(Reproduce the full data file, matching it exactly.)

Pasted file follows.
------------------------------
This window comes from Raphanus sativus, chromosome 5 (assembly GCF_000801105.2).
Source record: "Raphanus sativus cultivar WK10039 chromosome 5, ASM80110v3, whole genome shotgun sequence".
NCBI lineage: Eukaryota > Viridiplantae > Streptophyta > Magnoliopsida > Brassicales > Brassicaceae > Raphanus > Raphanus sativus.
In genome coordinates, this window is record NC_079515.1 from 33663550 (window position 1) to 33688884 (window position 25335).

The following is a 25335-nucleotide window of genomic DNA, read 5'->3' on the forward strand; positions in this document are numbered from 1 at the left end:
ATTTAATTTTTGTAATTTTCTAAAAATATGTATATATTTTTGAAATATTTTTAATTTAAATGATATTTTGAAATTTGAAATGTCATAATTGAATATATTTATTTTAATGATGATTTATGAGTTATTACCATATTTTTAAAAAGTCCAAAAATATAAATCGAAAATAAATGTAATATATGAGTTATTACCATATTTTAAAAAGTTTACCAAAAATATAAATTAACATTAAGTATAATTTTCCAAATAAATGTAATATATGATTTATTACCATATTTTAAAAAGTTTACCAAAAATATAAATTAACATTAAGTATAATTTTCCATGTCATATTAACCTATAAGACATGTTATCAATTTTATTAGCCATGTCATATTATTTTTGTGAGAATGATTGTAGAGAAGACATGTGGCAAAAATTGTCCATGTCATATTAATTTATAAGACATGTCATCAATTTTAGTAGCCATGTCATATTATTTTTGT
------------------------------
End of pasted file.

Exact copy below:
This window comes from Raphanus sativus, chromosome 5 (assembly GCF_000801105.2).
Source record: "Raphanus sativus cultivar WK10039 chromosome 5, ASM80110v3, whole genome shotgun sequence".
NCBI lineage: Eukaryota > Viridiplantae > Streptophyta > Magnoliopsida > Brassicales > Brassicaceae > Raphanus > Raphanus sativus.
In genome coordinates, this window is record NC_079515.1 from 33663550 (window position 1) to 33688884 (window position 25335).

The following is a 25335-nucleotide window of genomic DNA, read 5'->3' on the forward strand; positions in this document are numbered from 1 at the left end:
ATTTAATTTTTGTAATTTTCTAAAAATATGTATATATTTTTGAAATATTTTTAATTTAAATGATATTTTGAAATTTGAAATGTCATAATTGAATATATTTATTTTAATGATGATTTATGAGTTATTACCATATTTTTAAAAAGTCCAAAAATATAAATCGAAAATAAATGTAATATATGAGTTATTACCATATTTTAAAAAGTTTACCAAAAATATAAATTAACATTAAGTATAATTTTCCAAATAAATGTAATATATGATTTATTACCATATTTTAAAAAGTTTACCAAAAATATAAATTAACATTAAGTATAATTTTCCATGTCATATTAACCTATAAGACATGTTATCAATTTTATTAGCCATGTCATATTATTTTTGTGAGAATGATTGTAGAGAAGACATGTGGCAAAAATTGTCCATGTCATATTAATTTATAAGACATGTCATCAATTTTAGTAGCCATGTCATATTATTTTTGT